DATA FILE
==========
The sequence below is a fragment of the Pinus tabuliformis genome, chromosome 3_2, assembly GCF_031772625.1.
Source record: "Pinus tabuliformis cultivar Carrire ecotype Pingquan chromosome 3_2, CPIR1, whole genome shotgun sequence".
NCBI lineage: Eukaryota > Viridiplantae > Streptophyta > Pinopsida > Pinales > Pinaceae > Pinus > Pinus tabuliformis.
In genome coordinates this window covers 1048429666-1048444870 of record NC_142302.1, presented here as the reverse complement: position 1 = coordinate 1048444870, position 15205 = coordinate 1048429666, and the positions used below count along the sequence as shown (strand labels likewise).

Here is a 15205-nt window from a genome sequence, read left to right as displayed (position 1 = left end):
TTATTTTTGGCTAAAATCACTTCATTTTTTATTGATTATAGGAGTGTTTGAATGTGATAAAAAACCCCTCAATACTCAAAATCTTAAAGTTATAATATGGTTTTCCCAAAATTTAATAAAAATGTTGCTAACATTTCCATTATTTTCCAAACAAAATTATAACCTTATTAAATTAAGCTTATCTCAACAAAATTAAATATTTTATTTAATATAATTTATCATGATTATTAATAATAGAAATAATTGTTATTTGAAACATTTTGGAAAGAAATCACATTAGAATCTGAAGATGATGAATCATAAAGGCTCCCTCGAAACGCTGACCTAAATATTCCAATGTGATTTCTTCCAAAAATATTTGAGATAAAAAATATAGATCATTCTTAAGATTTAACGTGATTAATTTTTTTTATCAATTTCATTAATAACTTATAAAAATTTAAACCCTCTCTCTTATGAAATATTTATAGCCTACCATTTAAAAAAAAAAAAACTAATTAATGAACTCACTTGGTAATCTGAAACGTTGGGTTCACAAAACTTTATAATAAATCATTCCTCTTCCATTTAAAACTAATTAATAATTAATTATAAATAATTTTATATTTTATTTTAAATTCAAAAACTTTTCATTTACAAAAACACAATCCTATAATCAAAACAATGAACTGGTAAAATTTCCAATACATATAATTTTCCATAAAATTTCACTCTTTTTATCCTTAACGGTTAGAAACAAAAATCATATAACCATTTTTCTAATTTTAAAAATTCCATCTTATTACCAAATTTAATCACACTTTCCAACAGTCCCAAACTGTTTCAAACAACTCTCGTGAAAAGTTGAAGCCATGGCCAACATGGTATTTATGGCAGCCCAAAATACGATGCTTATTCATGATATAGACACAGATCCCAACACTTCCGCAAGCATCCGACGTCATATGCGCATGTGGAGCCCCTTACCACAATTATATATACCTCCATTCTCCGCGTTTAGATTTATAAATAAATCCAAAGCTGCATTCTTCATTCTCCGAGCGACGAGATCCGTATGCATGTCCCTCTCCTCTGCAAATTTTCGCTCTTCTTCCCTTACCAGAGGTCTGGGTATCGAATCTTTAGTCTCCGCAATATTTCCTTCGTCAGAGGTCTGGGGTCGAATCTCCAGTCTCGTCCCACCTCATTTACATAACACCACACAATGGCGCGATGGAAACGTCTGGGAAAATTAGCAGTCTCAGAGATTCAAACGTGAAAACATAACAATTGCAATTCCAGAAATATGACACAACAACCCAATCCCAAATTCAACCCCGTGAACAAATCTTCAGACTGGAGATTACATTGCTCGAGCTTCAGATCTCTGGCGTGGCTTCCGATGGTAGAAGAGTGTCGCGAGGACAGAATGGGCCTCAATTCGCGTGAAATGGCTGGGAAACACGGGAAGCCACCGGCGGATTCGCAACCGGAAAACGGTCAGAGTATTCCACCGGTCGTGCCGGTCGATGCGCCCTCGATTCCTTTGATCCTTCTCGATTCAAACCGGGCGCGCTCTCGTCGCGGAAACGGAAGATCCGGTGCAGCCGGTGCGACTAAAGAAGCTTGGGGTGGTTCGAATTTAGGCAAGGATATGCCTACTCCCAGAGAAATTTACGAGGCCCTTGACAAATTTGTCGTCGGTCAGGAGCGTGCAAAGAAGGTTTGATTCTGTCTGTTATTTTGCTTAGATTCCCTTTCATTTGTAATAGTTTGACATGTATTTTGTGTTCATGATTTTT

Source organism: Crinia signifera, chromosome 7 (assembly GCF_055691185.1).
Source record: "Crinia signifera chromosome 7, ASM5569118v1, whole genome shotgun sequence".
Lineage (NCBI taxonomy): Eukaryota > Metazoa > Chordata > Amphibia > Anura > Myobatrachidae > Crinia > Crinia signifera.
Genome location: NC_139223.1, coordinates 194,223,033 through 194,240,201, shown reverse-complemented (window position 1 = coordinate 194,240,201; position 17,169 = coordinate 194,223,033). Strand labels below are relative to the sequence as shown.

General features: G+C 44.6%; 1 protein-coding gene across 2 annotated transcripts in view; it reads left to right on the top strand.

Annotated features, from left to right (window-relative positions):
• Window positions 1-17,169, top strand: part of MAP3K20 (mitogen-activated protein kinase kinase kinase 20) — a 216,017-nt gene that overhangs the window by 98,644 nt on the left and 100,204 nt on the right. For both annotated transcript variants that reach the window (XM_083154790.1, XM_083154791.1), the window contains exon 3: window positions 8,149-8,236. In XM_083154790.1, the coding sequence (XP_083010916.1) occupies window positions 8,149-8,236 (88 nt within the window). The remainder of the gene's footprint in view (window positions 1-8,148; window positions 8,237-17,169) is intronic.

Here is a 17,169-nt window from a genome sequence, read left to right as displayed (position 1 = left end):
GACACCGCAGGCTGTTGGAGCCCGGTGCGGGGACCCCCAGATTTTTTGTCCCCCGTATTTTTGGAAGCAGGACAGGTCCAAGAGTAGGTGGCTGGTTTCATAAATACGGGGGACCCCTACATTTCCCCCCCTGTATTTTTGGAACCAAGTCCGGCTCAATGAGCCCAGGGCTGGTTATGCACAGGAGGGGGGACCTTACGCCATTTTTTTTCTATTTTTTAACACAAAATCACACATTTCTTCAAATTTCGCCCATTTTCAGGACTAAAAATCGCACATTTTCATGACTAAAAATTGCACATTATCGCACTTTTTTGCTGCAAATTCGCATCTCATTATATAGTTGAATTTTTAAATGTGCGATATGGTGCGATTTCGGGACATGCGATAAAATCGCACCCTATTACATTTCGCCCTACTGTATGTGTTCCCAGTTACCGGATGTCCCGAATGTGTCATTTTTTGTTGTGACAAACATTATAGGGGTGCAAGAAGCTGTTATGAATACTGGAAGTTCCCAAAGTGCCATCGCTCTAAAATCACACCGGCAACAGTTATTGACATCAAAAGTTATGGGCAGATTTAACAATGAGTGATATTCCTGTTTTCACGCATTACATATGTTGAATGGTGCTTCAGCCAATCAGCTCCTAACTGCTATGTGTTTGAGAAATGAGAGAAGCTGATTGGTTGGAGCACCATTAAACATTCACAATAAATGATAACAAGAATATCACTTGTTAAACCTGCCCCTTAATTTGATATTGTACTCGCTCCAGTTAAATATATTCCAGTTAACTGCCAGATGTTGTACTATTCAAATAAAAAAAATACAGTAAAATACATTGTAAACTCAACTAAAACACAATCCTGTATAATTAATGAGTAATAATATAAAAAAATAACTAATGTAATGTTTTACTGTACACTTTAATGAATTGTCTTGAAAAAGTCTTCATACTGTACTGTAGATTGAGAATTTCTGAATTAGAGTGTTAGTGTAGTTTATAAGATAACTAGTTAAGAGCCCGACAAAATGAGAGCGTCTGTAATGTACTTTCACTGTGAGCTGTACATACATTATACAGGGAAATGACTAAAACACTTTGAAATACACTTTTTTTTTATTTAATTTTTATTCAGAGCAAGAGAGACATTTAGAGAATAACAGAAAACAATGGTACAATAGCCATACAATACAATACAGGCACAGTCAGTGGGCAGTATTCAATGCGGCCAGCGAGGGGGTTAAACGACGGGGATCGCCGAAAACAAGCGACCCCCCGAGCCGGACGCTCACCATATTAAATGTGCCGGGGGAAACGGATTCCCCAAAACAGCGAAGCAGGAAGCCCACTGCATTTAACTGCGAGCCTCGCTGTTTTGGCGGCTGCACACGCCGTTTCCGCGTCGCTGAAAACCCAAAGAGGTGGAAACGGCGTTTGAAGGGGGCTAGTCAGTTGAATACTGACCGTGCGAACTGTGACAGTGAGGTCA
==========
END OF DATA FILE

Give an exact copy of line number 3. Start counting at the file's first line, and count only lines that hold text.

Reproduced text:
NCBI lineage: Eukaryota > Viridiplantae > Streptophyta > Pinopsida > Pinales > Pinaceae > Pinus > Pinus tabuliformis.